There is the book.

A while back I wrote a novel. I wrote it because I was contacted by an agent who thought I should. So I did. I worked on it, off and on, for three years. Then I hired an editor and had it professionally edited. Then I sent it to the agent, and she said no. I tossed around the idea of publishing it online, but ultimately decided it wasn’t worth the effort. Because…

My husband and I decided to write a middle reader series together. We got the idea two years ago, possibly more. We have talked about it for countless hours. We have drawn maps. We have outlines, timelines, backgrounds, research. We are excited. We love our story. We love our characters. I have written almost half of the first volume. I love it so. But parenting, life, time (or lack thereof) keeps stepping in, sweeping aside my drive and ability to work on our books.

But they are always on my mind. I read middle reader fiction, I read YA fiction, I keep looking for anything that resembles what we are working on and so far (knock wood) there hasn’t been any. The genre is ripe for the picking. It has been sorely neglected. And while the theme isn’t new, I think our books will find a place. If only life would stop long enough for me to write. If there weren’t these… things:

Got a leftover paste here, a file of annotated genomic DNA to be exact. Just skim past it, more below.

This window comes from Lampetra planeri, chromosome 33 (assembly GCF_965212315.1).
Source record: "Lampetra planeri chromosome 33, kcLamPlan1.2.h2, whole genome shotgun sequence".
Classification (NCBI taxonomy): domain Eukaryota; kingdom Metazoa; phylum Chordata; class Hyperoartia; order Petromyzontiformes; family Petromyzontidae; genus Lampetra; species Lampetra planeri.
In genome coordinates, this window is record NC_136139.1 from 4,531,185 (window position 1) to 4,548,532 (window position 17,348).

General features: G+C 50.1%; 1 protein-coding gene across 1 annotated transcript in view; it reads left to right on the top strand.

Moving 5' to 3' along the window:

First of all, here comes Anne with revising Volume I. This will be a major drain on my time. Major. And of course there is the basic (constant) need for housekeeping, feeding my family, caring for my children, and my volunteer work (and my bridge games and charity functions, ha ha). I’m not complaining, mind you, but I do understand how what’s-her-name ended up locking herself in the bathroom, away from her children, to write her famous novel.

Which leads me to another point, and that is my complete ignorance of literary – stuff.

See, I read wonderful YA novels, and then I see the authors have websites. Which link to their blogs! And their Twitters! And their other stuff! They go to book shows or fairs or parties or openings. They toss around acronyms (I had to look up what ARC is).  They schmooze. They loyally follow other writers’ blogs. They themselves blog. They travel. They recognize other writers by sight. Where they find the time to actually write, I don’t know. But I am willing to bet that most of them don’t have children.

I feel completely inept. Or, as Harry Mudd’s women would say, “I am not programmed to respond in this area.” https://en.wikipedia.org/wiki/Harry_Mudd